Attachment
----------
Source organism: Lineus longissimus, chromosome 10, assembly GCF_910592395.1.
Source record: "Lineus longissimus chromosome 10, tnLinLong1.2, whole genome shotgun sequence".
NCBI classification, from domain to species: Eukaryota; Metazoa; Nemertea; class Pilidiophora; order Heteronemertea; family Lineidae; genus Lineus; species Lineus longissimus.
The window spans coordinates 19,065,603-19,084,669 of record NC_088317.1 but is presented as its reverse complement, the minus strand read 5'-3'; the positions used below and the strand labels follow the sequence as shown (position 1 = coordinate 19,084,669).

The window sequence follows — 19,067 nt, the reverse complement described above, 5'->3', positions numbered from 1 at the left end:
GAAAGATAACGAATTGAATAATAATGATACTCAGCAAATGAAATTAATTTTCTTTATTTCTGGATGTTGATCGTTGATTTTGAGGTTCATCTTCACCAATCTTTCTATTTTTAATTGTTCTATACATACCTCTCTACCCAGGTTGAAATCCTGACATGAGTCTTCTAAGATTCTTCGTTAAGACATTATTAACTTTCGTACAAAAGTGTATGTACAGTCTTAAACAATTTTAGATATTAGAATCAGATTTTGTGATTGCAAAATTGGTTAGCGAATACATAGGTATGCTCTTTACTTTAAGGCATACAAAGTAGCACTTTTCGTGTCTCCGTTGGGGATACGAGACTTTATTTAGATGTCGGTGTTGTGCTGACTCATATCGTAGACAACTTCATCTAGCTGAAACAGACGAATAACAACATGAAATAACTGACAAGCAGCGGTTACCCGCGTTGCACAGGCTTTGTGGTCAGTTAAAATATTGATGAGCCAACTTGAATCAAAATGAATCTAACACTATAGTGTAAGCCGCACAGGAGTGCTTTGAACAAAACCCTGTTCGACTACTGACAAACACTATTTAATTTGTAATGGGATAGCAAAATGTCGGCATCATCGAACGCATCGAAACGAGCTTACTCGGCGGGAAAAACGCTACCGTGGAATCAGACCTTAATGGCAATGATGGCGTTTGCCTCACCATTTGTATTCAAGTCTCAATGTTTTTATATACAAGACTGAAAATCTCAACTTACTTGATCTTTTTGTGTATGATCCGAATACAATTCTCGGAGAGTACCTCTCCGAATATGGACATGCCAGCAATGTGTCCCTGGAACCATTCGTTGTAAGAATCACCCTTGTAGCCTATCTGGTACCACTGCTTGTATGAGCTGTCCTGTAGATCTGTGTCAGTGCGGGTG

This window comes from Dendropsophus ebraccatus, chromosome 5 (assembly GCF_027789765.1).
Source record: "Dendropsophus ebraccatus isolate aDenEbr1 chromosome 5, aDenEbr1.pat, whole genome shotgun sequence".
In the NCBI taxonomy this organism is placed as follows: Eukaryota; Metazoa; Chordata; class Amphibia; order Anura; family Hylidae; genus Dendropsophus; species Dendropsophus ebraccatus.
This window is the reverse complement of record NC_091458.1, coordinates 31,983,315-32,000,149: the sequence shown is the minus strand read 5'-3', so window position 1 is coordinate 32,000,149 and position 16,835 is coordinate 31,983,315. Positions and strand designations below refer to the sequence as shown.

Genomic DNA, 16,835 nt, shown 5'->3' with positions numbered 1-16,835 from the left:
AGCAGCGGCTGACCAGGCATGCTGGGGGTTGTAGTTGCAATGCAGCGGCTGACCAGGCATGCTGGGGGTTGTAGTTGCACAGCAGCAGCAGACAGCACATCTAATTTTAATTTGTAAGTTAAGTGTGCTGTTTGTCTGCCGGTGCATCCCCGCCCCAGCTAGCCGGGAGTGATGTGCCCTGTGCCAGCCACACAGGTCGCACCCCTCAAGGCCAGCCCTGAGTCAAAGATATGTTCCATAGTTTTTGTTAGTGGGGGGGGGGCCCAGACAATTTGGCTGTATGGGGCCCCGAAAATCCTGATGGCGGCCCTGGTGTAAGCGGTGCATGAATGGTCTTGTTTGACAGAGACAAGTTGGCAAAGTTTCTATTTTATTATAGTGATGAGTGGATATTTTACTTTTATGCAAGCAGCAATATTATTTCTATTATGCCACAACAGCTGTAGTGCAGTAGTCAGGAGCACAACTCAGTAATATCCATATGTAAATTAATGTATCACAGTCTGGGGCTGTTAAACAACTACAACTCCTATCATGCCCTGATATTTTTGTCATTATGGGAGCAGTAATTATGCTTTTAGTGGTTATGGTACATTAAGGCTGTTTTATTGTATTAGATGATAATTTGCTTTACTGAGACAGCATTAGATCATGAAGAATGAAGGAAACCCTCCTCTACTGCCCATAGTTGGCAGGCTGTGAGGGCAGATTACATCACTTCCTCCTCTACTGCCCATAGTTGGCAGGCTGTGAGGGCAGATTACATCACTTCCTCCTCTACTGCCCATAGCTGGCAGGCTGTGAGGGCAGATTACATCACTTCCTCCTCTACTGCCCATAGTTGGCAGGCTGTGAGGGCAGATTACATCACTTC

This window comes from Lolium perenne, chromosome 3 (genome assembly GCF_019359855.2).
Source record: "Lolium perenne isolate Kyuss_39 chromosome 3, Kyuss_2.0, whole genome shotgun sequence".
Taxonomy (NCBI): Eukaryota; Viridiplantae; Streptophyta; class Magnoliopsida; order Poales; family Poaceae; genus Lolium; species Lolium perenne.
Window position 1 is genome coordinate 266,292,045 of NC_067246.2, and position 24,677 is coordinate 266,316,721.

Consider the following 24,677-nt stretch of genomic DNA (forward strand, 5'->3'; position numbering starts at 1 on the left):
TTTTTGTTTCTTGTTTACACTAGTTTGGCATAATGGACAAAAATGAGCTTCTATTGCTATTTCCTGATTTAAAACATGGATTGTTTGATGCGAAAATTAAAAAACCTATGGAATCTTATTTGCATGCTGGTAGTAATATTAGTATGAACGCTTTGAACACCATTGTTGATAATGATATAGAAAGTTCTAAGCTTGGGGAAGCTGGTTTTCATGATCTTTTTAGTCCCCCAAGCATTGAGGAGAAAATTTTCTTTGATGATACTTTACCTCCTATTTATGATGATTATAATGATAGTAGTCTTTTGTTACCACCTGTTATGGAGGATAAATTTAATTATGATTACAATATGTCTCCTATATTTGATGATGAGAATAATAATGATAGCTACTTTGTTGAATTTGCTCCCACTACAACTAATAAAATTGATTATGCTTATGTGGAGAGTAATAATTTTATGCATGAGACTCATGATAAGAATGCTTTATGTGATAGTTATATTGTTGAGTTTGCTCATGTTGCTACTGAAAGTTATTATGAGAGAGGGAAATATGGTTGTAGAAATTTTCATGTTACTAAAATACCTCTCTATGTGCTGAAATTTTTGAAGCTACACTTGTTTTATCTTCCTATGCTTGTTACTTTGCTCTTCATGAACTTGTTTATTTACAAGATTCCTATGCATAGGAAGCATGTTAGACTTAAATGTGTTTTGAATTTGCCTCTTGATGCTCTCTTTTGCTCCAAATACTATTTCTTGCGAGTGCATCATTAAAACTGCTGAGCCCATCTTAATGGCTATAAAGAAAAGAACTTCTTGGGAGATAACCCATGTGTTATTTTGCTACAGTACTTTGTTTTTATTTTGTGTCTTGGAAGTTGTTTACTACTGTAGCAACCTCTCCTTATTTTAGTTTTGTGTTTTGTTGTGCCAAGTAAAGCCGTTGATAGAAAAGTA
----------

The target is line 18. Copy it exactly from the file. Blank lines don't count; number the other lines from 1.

TTTTTGTTTCTTGTTTACACTAGTTTGGCATAATGGACAAAAATGAGCTTCTATTGCTATTTCCTGATTTAAAACATGGATTGTTTGATGCGAAAATTAAAAAACCTATGGAATCTTATTTGCATGCTGGTAGTAATATTAGTATGAACGCTTTGAACACCATTGTTGATAATGATATAGAAAGTTCTAAGCTTGGGGAAGCTGGTTTTCATGATCTTTTTAGTCCCCCAAGCATTGAGGAGAAAATTTTCTTTGATGATACTTTACCTCCTATTTATGATGATTATAATGATAGTAGTCTTTTGTTACCACCTGTTATGGAGGATAAATTTAATTATGATTACAATATGTCTCCTATATTTGATGATGAGAATAATAATGATAGCTACTTTGTTGAATTTGCTCCCACTACAACTAATAAAATTGATTATGCTTATGTGGAGAGTAATAATTTTATGCATGAGACTCATGATAAGAATGCTTTATGTGATAGTTATATTGTTGAGTTTGCTCATGTTGCTACTGAAAGTTATTATGAGAGAGGGAAATATGGTTGTAGAAATTTTCATGTTACTAAAATACCTCTCTATGTGCTGAAATTTTTGAAGCTACACTTGTTTTATCTTCCTATGCTTGTTACTTTGCTCTTCATGAACTTGTTTATTTACAAGATTCCTATGCATAGGAAGCATGTTAGACTTAAATGTGTTTTGAATTTGCCTCTTGATGCTCTCTTTTGCTCCAAATACTATTTCTTGCGAGTGCATCATTAAAACTGCTGAGCCCATCTTAATGGCTATAAAGAAAAGAACTTCTTGGGAGATAACCCATGTGTTATTTTGCTACAGTACTTTGTTTTTATTTTGTGTCTTGGAAGTTGTTTACTACTGTAGCAACCTCTCCTTATTTTAGTTTTGTGTTTTGTTGTGCCAAGTAAAGCCGTTGATAGAAAAGTA